Same-Sex Relationships | GBE&W

From: Staffing

Same-Sex Relationships | GBE&W

Supreme Court Extends Same-Sex Marriage Rights

On June 26, 2015, in a 5 – 4 decision, the Supreme Court decided in the case of Obergefell v. Hodges that the Fourteenth Amendment to the U.S. Constitution requires all states to grant same-sex marriages and recognize same-sex marriages lawfully performed in other states as a fundamental right.

This is the Court’s second major ruling on the subject of marriage. The U.S. v. Windsor decision in 2013 expanded the definition of marriage to include same-sex marriages but was limited to federal law and did not impact state rules, creating legal, benefits, and tax implications for employees and employers in the states where same-sex marriages were not allowed.

What This Decision Means for Employers

This ruling will have direct implications for many human resources and benefits programs, and we expect the federal Department of Labor and the Internal Revenue Service as well as state employment and insurance departments to issue further regulatory guidance based on the Court’s ruling. Areas for employers in all states to consider include:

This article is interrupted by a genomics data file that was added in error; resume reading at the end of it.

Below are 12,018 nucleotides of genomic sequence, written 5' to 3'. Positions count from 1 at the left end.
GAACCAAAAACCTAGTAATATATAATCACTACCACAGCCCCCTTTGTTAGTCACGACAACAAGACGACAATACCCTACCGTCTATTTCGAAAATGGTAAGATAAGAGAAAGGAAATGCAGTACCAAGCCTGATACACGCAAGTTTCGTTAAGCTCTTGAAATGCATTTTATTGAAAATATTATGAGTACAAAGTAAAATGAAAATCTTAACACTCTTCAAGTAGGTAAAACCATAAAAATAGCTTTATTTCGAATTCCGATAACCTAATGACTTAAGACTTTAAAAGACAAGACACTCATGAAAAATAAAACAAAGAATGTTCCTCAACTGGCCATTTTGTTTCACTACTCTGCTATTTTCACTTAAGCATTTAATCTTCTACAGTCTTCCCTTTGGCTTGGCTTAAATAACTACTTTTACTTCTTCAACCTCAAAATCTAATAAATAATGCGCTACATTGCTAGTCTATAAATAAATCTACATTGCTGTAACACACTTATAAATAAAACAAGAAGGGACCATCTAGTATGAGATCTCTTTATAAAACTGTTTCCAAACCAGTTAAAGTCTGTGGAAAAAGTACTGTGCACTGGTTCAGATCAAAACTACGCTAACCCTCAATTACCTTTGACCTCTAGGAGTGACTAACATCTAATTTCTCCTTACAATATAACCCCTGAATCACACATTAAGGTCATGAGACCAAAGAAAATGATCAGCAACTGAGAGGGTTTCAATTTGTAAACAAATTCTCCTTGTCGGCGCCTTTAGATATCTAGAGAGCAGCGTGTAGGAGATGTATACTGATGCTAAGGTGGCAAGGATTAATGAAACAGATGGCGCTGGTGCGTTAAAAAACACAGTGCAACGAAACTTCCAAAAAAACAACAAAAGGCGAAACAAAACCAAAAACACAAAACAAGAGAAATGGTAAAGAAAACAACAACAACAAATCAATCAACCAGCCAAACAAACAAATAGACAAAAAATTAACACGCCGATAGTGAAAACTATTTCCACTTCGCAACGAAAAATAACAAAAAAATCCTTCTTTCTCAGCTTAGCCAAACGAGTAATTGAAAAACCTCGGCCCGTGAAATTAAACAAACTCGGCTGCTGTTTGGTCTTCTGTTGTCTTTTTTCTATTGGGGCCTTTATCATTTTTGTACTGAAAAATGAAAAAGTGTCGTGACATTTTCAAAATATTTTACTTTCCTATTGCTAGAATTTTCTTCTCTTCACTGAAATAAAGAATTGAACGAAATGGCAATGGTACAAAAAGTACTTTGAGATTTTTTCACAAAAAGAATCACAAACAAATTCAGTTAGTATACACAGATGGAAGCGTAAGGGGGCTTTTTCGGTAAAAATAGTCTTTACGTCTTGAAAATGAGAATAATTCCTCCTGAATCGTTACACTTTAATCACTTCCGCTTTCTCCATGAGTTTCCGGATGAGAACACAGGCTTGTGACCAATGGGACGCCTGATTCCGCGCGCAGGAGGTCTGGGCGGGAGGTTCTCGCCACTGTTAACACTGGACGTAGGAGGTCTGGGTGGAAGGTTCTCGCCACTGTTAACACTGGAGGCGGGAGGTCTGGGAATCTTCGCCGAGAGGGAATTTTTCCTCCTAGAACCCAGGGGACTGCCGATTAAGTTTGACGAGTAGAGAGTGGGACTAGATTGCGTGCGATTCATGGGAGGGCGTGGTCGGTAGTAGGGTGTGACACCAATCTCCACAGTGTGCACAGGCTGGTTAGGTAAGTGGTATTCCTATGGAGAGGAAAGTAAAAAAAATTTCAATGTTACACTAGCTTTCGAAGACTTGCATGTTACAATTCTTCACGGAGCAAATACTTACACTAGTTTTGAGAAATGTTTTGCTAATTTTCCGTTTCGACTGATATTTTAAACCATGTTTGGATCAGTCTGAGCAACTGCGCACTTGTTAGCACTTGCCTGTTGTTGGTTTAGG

• Same benefits and tax treatment (federal and state) for same-sex spouses:
    • Fully-insured health and welfare plans must extend coverage to same-sex spouses.
    • Self-funded (self-insured) health and welfare plans may continue to use plan-specific definitions of spouse with the understanding that federal and state nondiscrimination laws apply. Further, the ERISA pre-emption provision protections for design flexibility for employers providing self-funded plans may no longer apply.
  • Multistate employers providing benefits will now have consistency relating to benefits elections administration and notifications for same-sex couples in states that previously did not recognize the marriage.
  • Differences in federal and state pre- and post-tax benefits calculations for same-sex couples in states where the marriages were not recognized will be eliminated.
  • Paid time off (PTO) programs, including leaves of absence and time off for family members, should be reviewed to include same-sex spouses.
  • Employers should review all company policies, benefits, and programs referring to programs for spouses to include same-sex spouses.